SAM = SOAR Adaptive Module

March 18, 2015. Experimental observations with a Fabry-Perot etalon in SAM were conducted by C.Oliveira (Brazil) and P.Amram (France) on March 17/18, 2015. The F-P scans a narrow spectral line with a spectral resolution of R~20000 to determine gas velocities and other parameters. The images below (credit: P.Amram) show quick-look results on the Antennae galaxies. Left: spatial distribution of H-alpha emission, right: velocity field. More work is needed before this mode can be offered to general SAM users. Please, express your interest to the SOAR staff if you would like to use F-P in SAM in the future.

February 20, 2015. False-color image of the Herbig-Haro object HH46/47 in the Gum nebula taken on February 14, 2015 with SAM by C. Briceno and S. Heathcote. Two 1-h exposures in the H-alpha and [SII] filters are combined with 15-min exposure in R (red, green and blue respectively; credit: C. Briceno), with resolution of ~0.45" (under 0.9" seeing).

Click to see the FULL IMAGE

July 14, 2014. In March 2014, SAM was used to probe the binarity of low-mass stars paired to nearby solar-type dwarfs. One 0.2 arcsec binary was discovered. The paper is accepted by the Astronomical Journal. Its preprint is available at ArXiv:1407.6045

March 25, 2014. The report on SAM science verification is posted. Get the report here.
In March 2014, SAM executed two observing proposals. The image below taken on March 4, 2014, shows gravitational arc MACS1206.2-0847 (combined from two 12-min. exposures in the i' and r' filters, FWHM resolution of 0.36 and 0.39 arcsec, respectively).

February 2014. The SAM science verification program is finished in the January 2014 run. The picture below shows gravitational arcs in the galaxy cluster Abel 370 as seen by by the SDSS, HST, and SAM (from SV proposal by G.~Caminha et al.)
Abel 370

The FULL IMAGE shows an amazing picture where almost every source is a distant galaxy, partially resolved by SAM, and only few are stars. The dark shadow on the left is produced by the SAM guide probe wich used a guide star at the periphery of the science field (this is a region of low star density). Several gravitational arcs are seen in the image. Elongation of galaxies caused by the weak lensing is also noticeable. The images were taken on September 29, 2013 under non-optimal conditions and has a FWHM resolution of 0.5 arcsec. Five 5-min. exposures in the SDSS i' and r' filters were combined to produce the picture.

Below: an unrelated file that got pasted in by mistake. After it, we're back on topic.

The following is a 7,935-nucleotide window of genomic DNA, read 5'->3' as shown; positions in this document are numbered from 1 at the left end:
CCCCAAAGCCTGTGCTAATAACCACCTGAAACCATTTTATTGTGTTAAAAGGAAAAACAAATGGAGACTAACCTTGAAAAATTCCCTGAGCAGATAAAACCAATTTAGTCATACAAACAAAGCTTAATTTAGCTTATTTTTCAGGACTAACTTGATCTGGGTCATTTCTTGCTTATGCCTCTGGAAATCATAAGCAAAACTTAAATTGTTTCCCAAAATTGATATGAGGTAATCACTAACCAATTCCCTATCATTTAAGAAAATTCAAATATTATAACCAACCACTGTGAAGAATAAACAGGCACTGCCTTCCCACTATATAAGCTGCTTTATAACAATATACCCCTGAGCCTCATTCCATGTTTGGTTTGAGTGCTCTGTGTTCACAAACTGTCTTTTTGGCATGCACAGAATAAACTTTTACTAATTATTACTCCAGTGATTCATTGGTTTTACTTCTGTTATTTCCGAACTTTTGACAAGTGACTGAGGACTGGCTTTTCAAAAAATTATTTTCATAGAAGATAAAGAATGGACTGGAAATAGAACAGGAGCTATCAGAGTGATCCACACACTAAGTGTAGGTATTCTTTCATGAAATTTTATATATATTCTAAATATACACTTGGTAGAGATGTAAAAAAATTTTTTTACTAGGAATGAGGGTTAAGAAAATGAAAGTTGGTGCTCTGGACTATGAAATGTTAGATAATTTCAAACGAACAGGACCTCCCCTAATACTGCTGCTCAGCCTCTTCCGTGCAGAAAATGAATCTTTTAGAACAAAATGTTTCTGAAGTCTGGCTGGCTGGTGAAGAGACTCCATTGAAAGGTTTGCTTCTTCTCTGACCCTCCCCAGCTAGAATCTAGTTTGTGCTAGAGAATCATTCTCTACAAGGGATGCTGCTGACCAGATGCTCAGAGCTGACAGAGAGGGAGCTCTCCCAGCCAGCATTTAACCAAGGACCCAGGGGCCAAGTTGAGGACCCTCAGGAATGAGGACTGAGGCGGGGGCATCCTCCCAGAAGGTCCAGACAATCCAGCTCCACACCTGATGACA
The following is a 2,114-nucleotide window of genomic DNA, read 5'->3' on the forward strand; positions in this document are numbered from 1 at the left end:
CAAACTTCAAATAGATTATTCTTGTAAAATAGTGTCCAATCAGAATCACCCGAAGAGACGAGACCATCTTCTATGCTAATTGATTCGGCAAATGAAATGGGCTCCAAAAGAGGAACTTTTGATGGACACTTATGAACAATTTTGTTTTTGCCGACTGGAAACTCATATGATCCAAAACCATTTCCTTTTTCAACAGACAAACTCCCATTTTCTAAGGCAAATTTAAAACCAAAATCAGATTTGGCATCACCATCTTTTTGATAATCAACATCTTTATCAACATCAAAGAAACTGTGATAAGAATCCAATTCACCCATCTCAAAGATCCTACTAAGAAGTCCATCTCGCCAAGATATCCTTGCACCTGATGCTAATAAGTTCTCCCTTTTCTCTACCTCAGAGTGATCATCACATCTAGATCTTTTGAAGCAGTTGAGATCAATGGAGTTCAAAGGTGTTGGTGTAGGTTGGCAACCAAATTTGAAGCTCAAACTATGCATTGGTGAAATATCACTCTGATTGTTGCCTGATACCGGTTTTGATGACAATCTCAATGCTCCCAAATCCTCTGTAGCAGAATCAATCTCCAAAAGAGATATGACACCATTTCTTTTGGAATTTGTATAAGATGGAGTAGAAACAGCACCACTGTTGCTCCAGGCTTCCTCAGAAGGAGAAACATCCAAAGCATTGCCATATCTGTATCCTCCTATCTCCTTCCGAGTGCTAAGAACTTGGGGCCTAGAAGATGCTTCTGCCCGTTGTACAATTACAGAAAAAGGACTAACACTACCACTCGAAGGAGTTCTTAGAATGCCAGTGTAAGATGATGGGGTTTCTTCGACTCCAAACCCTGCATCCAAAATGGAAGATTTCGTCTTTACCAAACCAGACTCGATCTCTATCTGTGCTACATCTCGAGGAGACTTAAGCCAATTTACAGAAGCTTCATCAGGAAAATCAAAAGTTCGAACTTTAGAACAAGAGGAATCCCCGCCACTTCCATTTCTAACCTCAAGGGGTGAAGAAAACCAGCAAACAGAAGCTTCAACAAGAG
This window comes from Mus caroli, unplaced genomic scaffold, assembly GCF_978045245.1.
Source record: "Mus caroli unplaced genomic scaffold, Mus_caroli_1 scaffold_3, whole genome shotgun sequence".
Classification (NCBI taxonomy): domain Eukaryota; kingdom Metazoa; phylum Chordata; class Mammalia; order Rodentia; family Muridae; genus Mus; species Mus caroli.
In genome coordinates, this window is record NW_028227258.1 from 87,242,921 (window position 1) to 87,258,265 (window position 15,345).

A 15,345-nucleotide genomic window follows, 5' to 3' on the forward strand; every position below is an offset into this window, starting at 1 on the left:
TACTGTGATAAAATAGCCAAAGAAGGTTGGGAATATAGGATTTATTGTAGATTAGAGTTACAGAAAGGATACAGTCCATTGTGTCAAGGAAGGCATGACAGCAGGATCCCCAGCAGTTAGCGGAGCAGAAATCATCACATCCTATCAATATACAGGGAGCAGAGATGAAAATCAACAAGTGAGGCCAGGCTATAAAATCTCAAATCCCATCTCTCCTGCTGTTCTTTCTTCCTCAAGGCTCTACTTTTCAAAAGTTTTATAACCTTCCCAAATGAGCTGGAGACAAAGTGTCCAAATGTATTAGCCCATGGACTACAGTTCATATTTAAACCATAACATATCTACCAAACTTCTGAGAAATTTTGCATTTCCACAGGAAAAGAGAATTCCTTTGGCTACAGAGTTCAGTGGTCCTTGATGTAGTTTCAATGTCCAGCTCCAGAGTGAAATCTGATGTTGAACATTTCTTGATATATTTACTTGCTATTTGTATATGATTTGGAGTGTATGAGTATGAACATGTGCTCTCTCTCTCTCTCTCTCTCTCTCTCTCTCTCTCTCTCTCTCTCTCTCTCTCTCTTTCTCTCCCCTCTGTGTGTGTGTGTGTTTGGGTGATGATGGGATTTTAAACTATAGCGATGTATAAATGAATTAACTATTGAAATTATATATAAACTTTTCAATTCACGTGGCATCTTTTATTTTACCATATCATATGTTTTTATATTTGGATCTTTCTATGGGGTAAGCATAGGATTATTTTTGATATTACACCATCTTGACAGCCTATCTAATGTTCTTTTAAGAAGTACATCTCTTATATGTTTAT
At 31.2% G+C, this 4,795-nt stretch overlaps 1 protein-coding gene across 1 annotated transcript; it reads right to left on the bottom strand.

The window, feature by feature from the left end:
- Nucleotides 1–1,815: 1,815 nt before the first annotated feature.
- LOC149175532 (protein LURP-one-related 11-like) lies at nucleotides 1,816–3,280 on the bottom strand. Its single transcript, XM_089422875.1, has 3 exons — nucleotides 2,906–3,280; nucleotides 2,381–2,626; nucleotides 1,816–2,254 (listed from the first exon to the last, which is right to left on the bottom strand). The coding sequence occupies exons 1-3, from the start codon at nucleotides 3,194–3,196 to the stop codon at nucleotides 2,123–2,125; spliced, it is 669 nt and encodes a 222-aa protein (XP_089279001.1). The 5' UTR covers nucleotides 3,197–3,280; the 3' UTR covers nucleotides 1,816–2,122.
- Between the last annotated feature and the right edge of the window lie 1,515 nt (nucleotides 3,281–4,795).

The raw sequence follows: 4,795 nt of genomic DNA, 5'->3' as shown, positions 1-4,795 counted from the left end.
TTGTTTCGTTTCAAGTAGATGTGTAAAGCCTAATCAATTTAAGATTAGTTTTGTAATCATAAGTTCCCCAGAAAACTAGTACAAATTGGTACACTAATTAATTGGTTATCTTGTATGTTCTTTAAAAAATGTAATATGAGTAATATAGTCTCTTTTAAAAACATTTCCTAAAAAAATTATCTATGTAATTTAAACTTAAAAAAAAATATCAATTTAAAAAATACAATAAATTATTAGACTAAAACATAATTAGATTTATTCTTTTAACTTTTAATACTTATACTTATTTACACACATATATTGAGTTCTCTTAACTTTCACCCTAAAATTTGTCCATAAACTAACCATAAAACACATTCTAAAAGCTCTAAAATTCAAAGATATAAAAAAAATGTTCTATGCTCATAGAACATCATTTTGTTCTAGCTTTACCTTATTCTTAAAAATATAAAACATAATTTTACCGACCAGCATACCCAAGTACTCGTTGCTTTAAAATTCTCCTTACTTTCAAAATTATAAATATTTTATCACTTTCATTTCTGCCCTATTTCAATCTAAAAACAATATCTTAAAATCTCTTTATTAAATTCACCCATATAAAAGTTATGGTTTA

December 3, 2013. The report on SAM commissioning is posted. Get the report here.

February 2013. Composite image of the planetary nebula NGC~2440 taken with SAM on February 26, 2013. The (r,g,b) colors correspond to the B,V,Halpha, the FWHM resolution is 0.35 arcsec in all bands.
NGC 2440

January 24, 2013. The paper based on SAM LGS data has been submitted to the Astronomical Journal.
Title: SOAR adaptive optics observations of the globular cluster NGC 6496
Authors: Luciano Fraga, Andrea Kunder, Andrei Tokovinin.
See the published paper at Astro-ph: :1304.4880 [Full reference: 2013, AJ, 145, 165]

January 18, 2013. Science verification of SAM starts this semester, 2013A. The deadline for the proposals is March 15, 2013. See the Call for Proposals

May 15, 2012. On the engineering night of May 8/9 SAM reached a resolutin of 0.26" in the I band, showing substantial gain over open-loop data. The image fragments (click to enlarge) show globular cluster NGC 6496.
NGC 6496, I-band

Filter I: exposure 120c, resolution 0.26" (closed-loop) and 0.51" (open loop).

NGC 6496, V-band

Filter V: exposure 300c, resolution 0.43" (closed-loop) and 0.66" (open loop).

March 16, 2012. On the engineering night of March 6/7 the SAM AO loop worked well (we removed the LLT enclosure and reduced the internal seeing that enlarged the LGS). The best achieved resolution is 0.30arcsec in the I filter. Read more here...